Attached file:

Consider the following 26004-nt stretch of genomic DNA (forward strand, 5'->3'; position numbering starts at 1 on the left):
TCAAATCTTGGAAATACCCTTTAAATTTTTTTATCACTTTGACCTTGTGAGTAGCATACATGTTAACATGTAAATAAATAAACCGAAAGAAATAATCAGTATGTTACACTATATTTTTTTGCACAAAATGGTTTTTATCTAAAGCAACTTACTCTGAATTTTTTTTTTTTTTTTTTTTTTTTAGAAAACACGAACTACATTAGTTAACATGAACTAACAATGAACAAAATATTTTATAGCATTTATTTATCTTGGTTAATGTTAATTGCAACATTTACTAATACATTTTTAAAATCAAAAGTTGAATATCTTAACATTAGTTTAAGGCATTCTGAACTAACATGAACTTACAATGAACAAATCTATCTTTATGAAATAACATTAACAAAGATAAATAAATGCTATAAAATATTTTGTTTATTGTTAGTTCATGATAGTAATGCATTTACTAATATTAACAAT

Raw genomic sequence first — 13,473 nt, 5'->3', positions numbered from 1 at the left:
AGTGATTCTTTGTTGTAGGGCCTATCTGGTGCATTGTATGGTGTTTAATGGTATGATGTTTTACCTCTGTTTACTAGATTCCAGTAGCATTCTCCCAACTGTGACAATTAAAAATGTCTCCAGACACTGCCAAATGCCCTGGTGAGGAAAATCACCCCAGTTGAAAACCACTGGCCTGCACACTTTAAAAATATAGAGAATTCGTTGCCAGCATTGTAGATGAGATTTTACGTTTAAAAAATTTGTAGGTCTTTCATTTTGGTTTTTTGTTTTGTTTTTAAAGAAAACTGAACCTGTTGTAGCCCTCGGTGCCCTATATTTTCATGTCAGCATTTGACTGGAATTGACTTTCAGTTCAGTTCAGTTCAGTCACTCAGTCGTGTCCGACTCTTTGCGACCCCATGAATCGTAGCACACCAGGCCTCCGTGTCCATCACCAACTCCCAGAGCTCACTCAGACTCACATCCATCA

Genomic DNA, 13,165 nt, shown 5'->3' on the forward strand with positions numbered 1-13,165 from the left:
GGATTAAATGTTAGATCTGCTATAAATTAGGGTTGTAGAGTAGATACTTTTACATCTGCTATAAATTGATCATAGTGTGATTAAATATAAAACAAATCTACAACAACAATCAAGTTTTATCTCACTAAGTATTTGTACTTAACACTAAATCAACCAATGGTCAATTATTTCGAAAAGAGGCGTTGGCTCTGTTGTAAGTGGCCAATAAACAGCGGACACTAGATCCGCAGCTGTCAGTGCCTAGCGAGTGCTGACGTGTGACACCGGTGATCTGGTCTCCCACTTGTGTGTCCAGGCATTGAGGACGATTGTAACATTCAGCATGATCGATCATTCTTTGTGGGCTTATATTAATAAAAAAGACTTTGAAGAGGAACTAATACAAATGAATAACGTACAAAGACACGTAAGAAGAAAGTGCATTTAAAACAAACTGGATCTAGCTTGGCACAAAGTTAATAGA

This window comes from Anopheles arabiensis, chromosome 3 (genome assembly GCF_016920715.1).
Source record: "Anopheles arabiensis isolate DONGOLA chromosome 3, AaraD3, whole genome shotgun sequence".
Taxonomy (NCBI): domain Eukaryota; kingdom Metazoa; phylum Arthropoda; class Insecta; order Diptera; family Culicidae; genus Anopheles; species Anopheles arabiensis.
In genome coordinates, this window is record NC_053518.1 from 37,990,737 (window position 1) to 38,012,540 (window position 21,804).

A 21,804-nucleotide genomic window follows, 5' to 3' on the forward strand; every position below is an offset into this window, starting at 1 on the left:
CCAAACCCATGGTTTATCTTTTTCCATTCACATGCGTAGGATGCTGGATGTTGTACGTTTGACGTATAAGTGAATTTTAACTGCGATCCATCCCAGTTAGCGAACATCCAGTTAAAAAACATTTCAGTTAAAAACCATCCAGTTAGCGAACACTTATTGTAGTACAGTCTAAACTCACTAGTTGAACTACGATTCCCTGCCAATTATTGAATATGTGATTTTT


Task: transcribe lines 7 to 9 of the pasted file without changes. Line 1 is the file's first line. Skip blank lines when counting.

This window comes from Anopheles arabiensis, chromosome 3 (genome assembly GCF_016920715.1).
Source record: "Anopheles arabiensis isolate DONGOLA chromosome 3, AaraD3, whole genome shotgun sequence".
Taxonomy (NCBI): domain Eukaryota; kingdom Metazoa; phylum Arthropoda; class Insecta; order Diptera; family Culicidae; genus Anopheles; species Anopheles arabiensis.